Monday, October 27, 2008

The Brain - Genre 4 Nonfiction and Biography

Bibliography
Simon, Seymour. 1997. The brain: Our nervous system. New York: Morrow Junior Books. ISBN 0688146406.
Plot Summary
This is the story of the brain. Simon explains the important jobs of the brain and then tells how the brian performs them. It ties the brain into the central nervous system and then details the various parts of the system. Each part has its own job and parts. The book describes and defines glial cells, neurons, the spinal cord, the cerebrum, cerebellum, brainstem and many more.

Along with the descriptions and definitions are photographs and illustrations labeling the various parts described. The photographs are especially informational as they are actual pictures of the brain taken through scanning electron microscopes. Some of the photos are colored to help aide in part identification. Ultimately, the book both shows and describes the functions of the brain and central nervous system.
Critical Analysis
This informational book does a great job teaching the reader about the brain and central nervous system in general. While the vocabulary can get difficult, the author seamlessly defines it as he writes - though some pronunciation guides would be helpful. The text is written in such a way that the high-level concepts can make sense to even readers who struggle some.

The photographs and illustrations also add interest. Very few readers can resist actual pictures of the brain - what it looks like, how it's put together, how it works. The pictures go very well with the text to support and further describe.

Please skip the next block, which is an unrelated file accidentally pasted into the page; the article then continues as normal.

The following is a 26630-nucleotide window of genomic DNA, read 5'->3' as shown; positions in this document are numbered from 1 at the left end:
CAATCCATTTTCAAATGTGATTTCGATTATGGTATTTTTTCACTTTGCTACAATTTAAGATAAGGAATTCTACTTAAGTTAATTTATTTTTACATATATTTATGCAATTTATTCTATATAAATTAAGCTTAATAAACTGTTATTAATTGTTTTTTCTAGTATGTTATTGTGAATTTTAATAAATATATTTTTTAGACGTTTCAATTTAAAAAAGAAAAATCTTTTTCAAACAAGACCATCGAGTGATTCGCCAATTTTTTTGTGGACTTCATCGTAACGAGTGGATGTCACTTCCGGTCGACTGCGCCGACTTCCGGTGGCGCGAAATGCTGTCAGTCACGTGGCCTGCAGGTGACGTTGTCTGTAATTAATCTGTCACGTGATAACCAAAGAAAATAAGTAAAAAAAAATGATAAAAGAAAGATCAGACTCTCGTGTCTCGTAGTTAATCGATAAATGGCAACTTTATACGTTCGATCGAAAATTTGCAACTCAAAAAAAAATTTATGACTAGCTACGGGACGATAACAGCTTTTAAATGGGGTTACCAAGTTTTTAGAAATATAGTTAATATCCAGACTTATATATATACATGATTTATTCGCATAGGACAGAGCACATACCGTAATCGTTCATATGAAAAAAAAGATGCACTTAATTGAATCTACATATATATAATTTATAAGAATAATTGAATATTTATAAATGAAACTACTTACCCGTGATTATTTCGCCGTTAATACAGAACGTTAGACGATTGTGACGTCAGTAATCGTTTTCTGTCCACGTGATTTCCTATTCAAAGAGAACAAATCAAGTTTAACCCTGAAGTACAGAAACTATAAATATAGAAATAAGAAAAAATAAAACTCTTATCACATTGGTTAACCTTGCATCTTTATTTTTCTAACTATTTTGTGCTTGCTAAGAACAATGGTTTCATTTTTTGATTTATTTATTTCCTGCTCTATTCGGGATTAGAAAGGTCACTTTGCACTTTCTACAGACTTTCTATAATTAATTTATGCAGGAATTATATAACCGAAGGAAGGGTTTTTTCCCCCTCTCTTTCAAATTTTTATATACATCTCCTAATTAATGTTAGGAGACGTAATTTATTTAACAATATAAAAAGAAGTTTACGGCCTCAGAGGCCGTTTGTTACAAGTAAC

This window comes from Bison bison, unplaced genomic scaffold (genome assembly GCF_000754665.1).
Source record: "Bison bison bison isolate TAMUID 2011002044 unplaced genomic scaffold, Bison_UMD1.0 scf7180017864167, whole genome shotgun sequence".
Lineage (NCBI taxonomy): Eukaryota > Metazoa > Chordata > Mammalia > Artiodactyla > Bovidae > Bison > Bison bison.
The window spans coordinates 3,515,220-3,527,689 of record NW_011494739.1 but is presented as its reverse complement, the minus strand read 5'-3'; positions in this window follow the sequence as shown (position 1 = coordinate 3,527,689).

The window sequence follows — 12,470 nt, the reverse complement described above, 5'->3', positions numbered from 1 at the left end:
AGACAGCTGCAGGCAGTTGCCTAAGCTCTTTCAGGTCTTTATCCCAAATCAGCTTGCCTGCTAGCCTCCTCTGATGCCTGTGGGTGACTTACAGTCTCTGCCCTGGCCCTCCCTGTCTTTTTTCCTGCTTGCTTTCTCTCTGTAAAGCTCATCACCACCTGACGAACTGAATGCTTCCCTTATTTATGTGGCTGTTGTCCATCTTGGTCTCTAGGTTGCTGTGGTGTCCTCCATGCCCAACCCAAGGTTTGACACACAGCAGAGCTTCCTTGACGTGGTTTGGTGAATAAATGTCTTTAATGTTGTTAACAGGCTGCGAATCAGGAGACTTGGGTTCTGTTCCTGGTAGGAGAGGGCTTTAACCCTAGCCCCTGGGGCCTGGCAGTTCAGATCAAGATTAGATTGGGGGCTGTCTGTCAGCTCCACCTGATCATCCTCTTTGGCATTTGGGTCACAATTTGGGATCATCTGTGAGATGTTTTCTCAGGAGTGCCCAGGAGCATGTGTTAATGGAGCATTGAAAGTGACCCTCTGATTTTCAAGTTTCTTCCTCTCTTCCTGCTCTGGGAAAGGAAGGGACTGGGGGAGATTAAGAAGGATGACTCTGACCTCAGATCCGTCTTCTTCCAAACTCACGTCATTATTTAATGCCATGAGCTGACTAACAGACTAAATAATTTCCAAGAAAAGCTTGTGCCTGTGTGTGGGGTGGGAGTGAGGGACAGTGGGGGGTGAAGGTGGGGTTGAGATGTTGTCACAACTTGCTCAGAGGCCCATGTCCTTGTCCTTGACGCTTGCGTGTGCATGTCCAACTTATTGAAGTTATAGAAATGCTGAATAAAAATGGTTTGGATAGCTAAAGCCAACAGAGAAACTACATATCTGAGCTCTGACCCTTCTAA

Professional Review Excerpt
from Amazon.com Did you know that your brain (yes, even yours) is roughly the size of a large grapefruit? Award-winning author Seymour Simon clearly and skillfully exposes the many wonders of the brain and nervous system in The Brain: Our Nervous System. Author of more than 150 children's books about science, including The Heart: Our Circulatory System, Muscles: Our Muscular System, and Bones: Our Skeletal System, Simon has a knack for piquing the curiosity of youngsters and clearly communicating scientific facts. The Brain, written for ages 8 and older, is a solid launching pad for further investigation of the organ that makes us who we are. Kids will love learning that our brains grow until we are 7 years old, that our spines have 33 vertebrae, and that our skulls are made of 28 bones. Large, full-color photographs and illustrations show the fascinating, if slightly nauseating, areas of the human brain--a positron computed tomography (PCT) photo, for example, shows the dramatically different levels of visual stimulation to the brain when your eyes are open or closed. Two to three paragraphs of large type per page, plus one full-bleed illustration per spread, help make The Brain just the right amount of information for one grapefruit-sized brain to take in.

from School Library Journal In this most recent effort, Simon brings his deft touch to an explanation of the brain and the nervous system. His clear, concise writing style is complemented by stunning color images taken with radiological scanners, such as CAT scans, MRIs, and SEMs (scanning electron microscopes.) Included in his explanation are descriptions of the anatomy and function of the parts of the brain, long and short term memory, neurons, dendrites, and more. The layout is familiar?a page of text facing a full-page photo. There is no glossary or index, but, as usual, the book is so well organized that they won't be missed.
Connections
~Obviously, this book could be connected to biology and the actual study of the brain and/or central nervous system.
~This book could also be used to teach context clues and how to find the definition of a word within the text.
~Another possible use for this book would be the use of technology, photography, and illustrations to support the text.

No comments: